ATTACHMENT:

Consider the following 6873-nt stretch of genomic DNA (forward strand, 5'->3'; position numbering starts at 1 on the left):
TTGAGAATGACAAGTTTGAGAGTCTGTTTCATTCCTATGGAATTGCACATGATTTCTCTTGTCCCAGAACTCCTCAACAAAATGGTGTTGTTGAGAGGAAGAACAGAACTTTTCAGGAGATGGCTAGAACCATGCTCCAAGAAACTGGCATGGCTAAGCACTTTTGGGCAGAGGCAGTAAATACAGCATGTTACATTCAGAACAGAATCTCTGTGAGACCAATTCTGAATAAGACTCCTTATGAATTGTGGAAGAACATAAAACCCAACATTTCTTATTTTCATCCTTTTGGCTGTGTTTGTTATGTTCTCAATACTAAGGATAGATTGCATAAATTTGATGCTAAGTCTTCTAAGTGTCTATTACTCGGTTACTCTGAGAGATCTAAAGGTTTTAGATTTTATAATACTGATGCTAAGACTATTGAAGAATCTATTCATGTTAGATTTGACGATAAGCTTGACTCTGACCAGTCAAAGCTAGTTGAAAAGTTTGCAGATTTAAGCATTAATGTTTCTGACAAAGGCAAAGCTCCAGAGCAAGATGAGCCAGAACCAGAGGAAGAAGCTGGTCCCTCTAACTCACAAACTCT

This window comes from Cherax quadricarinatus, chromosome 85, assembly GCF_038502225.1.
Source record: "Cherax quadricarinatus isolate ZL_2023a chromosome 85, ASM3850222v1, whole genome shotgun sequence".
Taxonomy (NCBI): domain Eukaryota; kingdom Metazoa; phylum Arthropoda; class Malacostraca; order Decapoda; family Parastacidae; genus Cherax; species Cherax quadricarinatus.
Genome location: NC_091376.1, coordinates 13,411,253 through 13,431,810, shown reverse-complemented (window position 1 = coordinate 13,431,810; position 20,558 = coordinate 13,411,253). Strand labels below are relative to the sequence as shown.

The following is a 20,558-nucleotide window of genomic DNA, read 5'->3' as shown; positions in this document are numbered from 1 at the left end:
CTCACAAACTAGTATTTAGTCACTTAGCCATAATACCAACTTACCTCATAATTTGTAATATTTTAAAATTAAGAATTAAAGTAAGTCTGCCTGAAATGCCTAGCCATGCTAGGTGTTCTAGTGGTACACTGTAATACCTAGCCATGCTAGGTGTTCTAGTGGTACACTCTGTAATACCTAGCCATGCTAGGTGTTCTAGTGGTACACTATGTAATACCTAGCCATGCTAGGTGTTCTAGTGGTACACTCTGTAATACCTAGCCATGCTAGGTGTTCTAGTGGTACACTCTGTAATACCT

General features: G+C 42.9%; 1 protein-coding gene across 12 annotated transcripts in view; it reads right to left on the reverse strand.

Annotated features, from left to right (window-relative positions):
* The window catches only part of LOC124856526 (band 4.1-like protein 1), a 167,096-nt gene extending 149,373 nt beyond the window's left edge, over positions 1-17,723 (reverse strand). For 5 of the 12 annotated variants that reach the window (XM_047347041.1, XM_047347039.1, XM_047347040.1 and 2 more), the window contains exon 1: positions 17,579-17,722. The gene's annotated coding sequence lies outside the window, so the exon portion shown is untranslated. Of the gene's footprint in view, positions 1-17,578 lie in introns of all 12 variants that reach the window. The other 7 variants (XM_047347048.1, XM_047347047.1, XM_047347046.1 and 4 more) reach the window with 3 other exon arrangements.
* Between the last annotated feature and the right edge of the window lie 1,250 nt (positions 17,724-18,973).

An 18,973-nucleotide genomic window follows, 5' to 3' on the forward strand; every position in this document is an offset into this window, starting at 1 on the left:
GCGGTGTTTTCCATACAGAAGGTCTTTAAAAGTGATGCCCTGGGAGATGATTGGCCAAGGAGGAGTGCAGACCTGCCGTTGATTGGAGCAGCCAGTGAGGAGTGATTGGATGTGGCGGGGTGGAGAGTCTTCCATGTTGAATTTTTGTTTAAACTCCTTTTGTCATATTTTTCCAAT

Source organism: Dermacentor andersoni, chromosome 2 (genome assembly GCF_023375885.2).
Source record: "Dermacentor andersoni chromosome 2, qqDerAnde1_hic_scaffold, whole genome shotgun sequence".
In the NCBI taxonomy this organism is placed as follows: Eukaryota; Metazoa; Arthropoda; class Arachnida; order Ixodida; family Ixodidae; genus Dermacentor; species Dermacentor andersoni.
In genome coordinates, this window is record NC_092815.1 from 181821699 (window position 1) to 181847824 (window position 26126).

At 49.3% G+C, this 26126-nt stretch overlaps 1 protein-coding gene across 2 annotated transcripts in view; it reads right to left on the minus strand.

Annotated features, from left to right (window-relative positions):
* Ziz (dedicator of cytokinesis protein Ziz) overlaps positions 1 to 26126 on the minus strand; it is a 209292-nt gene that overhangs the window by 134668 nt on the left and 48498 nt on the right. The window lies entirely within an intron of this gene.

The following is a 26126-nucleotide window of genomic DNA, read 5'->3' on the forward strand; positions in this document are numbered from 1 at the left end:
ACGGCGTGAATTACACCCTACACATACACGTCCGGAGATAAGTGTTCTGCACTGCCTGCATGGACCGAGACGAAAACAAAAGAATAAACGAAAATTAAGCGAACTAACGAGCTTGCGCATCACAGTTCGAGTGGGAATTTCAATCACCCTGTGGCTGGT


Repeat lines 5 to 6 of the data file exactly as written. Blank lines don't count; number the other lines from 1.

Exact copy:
Taxonomy (NCBI): domain Eukaryota; kingdom Metazoa; phylum Arthropoda; class Malacostraca; order Decapoda; family Parastacidae; genus Cherax; species Cherax quadricarinatus.
Genome location: NC_091376.1, coordinates 13,411,253 through 13,431,810, shown reverse-complemented (window position 1 = coordinate 13,431,810; position 20,558 = coordinate 13,411,253). Strand labels below are relative to the sequence as shown.